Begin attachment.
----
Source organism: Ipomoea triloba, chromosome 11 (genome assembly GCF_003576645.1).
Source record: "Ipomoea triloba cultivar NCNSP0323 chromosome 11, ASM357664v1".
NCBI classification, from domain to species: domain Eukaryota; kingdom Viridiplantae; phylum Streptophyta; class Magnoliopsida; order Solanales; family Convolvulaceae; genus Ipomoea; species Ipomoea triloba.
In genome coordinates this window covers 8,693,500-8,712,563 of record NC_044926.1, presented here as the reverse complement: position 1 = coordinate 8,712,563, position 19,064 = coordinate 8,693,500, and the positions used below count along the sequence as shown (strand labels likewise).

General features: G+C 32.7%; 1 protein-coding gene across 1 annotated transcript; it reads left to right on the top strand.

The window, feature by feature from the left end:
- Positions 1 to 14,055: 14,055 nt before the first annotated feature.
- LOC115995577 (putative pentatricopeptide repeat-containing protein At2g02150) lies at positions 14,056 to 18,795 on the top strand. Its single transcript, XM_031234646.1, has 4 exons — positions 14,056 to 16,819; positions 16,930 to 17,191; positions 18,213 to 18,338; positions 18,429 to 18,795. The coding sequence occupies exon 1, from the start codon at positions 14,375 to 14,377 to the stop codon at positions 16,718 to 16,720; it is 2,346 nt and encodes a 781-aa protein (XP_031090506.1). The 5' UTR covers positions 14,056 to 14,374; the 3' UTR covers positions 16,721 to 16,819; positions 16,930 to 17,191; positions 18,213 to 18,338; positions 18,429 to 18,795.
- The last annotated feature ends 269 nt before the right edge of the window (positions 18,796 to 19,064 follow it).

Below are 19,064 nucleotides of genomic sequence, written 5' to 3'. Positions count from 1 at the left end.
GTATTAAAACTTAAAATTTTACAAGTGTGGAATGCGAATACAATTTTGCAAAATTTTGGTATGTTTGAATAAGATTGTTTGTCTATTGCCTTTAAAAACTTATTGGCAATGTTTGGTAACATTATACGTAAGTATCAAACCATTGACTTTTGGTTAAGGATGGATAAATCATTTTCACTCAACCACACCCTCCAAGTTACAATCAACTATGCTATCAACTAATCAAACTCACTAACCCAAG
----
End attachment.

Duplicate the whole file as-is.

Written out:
Source organism: Ipomoea triloba, chromosome 11 (genome assembly GCF_003576645.1).
Source record: "Ipomoea triloba cultivar NCNSP0323 chromosome 11, ASM357664v1".
NCBI classification, from domain to species: domain Eukaryota; kingdom Viridiplantae; phylum Streptophyta; class Magnoliopsida; order Solanales; family Convolvulaceae; genus Ipomoea; species Ipomoea triloba.
In genome coordinates this window covers 8,693,500-8,712,563 of record NC_044926.1, presented here as the reverse complement: position 1 = coordinate 8,712,563, position 19,064 = coordinate 8,693,500, and the positions used below count along the sequence as shown (strand labels likewise).

General features: G+C 32.7%; 1 protein-coding gene across 1 annotated transcript; it reads left to right on the top strand.

The window, feature by feature from the left end:
- Positions 1 to 14,055: 14,055 nt before the first annotated feature.
- LOC115995577 (putative pentatricopeptide repeat-containing protein At2g02150) lies at positions 14,056 to 18,795 on the top strand. Its single transcript, XM_031234646.1, has 4 exons — positions 14,056 to 16,819; positions 16,930 to 17,191; positions 18,213 to 18,338; positions 18,429 to 18,795. The coding sequence occupies exon 1, from the start codon at positions 14,375 to 14,377 to the stop codon at positions 16,718 to 16,720; it is 2,346 nt and encodes a 781-aa protein (XP_031090506.1). The 5' UTR covers positions 14,056 to 14,374; the 3' UTR covers positions 16,721 to 16,819; positions 16,930 to 17,191; positions 18,213 to 18,338; positions 18,429 to 18,795.
- The last annotated feature ends 269 nt before the right edge of the window (positions 18,796 to 19,064 follow it).

Below are 19,064 nucleotides of genomic sequence, written 5' to 3'. Positions count from 1 at the left end.
GTATTAAAACTTAAAATTTTACAAGTGTGGAATGCGAATACAATTTTGCAAAATTTTGGTATGTTTGAATAAGATTGTTTGTCTATTGCCTTTAAAAACTTATTGGCAATGTTTGGTAACATTATACGTAAGTATCAAACCATTGACTTTTGGTTAAGGATGGATAAATCATTTTCACTCAACCACACCCTCCAAGTTACAATCAACTATGCTATCAACTAATCAAACTCACTAACCCAAG